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Pigeon Pandemonium

A primer on the fun, flying ‘P’

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MAD SKILLS This “racing homer” pigeon

MAD SKILLS This “racing homer” pigeon has no trouble finding its way home, due to uncanny navigational skills and a mysterious internal compass. (Photo: www.istockphoto.com/portfolio/suriyasilsaksom)

So far, 2021 hasn’t lacked for news. There are the three “Ps”: Politics. Pandemic. Pigeon. That’s right, as the pandemic raged, and politics, well, played, a lonely pigeon swooped onto the world stage, ruffling a few feathers, but mostly capturing hearts. So, let’s recap the plight of Joe the Pigeon.

In January, posts were flying about the bird who showed up exhausted and weak in a backyard in Melbourne, wearing what appeared to be U.S. identification. The homeowner named him Joe, after newly elected U.S. President Joe Biden.

The pigeon, authorities assumed, had hitched a ride on a cargo ship. He posed a danger of infection to local birds. A perilous breach to Australia’s strict animal import laws. Execution was slated.

But whoa, not so fast.

The American Racing Pigeon Union (ARPU) concluded that Joe’s leg tag wasn’t genuine. The pigeon didn’t belong to some guy in Alabama, as the band suggested. He was local. Stay of execution granted.

“The pigeon found in Australia sports a counterfeit band and need not be destroyed per biosecurity measures, because his actual home is in Australia,” the ARPU explained on its Facebook page.

Which brings me to my own, albeit less “presidential,” pigeon encounter in my backyard.

While gardening a few months ago, a pigeon descended from the sky, practically at my feet, head bopping and cooing while following me around the flower beds. I scattered birdseed, and it scarfed it up. That’s when I noticed a blue band on the bird’s left leg bearing the letters AU and a number.

Could it be a carrier pigeon? Hmm… I wasn’t expecting a pigeon post from the front lines. I called Magnolia’s Friends of Texas Wildlife, hoping for answers. My 22-pound tabby cat, Bart, watched from the back door, wetting his lips.

Best talk to Bud Williams, they said, sharing his number. “He’s a pigeon expert.”

I called.

“The pigeon must have been chased by a hawk or something and lost its way home,” said a booming voice, that of Bud who has raised pigeons since his youth. Put it in a box, he said.

He’d fetch it by evening.

The bird spent the day on a soft towel in a box in my powder bathroom. It slept. And pooped. (I gifted the bird the towel.) My cat spent the day sniffing at the door, pondering sauces best served with pigeon.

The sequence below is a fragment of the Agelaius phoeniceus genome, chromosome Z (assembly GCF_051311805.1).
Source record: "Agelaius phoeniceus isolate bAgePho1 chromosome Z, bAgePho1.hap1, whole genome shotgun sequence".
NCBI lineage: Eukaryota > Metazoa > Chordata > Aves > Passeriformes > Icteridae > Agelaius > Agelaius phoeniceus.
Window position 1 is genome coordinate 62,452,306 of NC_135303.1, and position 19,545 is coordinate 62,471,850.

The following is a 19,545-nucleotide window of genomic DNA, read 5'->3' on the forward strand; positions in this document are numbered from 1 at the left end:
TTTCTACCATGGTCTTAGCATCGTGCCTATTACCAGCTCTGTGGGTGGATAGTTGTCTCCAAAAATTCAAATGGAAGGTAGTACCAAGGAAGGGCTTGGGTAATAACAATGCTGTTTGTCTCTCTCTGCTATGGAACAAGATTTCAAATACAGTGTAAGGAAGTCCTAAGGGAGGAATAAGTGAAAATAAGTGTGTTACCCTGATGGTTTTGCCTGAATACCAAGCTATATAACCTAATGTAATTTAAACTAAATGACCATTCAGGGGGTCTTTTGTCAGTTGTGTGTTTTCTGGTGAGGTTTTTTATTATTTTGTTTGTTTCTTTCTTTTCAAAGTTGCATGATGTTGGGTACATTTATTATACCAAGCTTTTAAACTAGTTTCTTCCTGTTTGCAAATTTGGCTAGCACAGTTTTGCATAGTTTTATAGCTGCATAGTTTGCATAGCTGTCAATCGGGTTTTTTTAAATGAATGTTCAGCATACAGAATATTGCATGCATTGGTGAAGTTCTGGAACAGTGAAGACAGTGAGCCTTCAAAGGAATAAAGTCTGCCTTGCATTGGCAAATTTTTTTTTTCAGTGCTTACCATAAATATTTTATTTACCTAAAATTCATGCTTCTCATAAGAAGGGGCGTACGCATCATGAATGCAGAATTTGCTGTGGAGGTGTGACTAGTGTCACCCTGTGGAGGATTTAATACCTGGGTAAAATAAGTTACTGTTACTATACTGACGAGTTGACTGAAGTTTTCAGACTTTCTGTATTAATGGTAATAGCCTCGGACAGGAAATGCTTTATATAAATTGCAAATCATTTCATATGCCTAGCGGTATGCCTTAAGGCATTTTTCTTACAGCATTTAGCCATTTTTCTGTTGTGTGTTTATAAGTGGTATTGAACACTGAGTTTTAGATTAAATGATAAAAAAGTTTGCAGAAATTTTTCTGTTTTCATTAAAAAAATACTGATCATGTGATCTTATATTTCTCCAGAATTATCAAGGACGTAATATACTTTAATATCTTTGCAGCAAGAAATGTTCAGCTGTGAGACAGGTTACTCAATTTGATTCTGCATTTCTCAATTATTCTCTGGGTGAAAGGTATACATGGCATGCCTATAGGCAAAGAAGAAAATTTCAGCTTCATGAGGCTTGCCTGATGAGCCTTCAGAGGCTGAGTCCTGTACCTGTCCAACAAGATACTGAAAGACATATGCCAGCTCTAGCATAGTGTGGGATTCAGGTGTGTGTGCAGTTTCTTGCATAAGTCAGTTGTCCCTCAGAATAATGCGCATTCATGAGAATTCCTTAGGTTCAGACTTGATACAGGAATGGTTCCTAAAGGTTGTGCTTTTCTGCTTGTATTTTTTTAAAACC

Bud eventually arrived and turned the bird upside down, announcing its gender: male. The “AU” on the bird’s band stands for American Racing Pigeon Union, he explained (that same union that discovered the counterfeit tag on President pigeon Joe). Bud is a member of the union’s board of directors.

My bird friend, it turns out, was a “racing homer,” a breed of domestic pigeon selectively bred for speed and enhanced homing instincts for the sport of pigeon racing. You can release them hundreds of miles away from home, and they instinctively find their way back like a flapping, feathery boomerang. Numbers on the band correlate bird to owner.

Contrast that to Joe the Pigeon of last month’s fame. Joe is a Turkish Tumbler, a breed raised to perform tricks in the air, a pigeon-rescue group in Australia determined. Like a show bird.

“For the races, you take them to a place, and then they fly home. They usually fly home no problem, but this one looks young and that’s probably why he got lost. Probably something chased him, and he got rattled and off-course,” Bud explained.

“We actually have races up to 500 miles. We had a race a few years ago from Blackwell, Oklahoma, which is right on the Kansas-Oklahoma line. Participants released their birds at 7:30 a.m., and that afternoon I got my first one back at 3:30 p.m., which was eight hours later. That’s pretty quick. Of course, they did have a 20-mile tailwind that day.”

My pigeon friend felt comfortable with me, Bud explained, because he’s already domesticated. “They’re around humans all the time. I’ve got a flock I constantly tend to, feeding them, cleaning their lofts, making sure they’re okay. These young ones, they’re like toddlers. If there’s trouble around, they’ll find it.”

He made phone calls when he returned home and reunited the bird with its rightful owner and flock northwest of Houston. “The guy said the bird’s happy to be home,” Bud assured me.

But I feel the pigeon and I have bonded, I explained. What if my little friend comes back?

Not likely that’ll happen, he said. “But if it does, you can call me again. Or build a cage. Your choice.”

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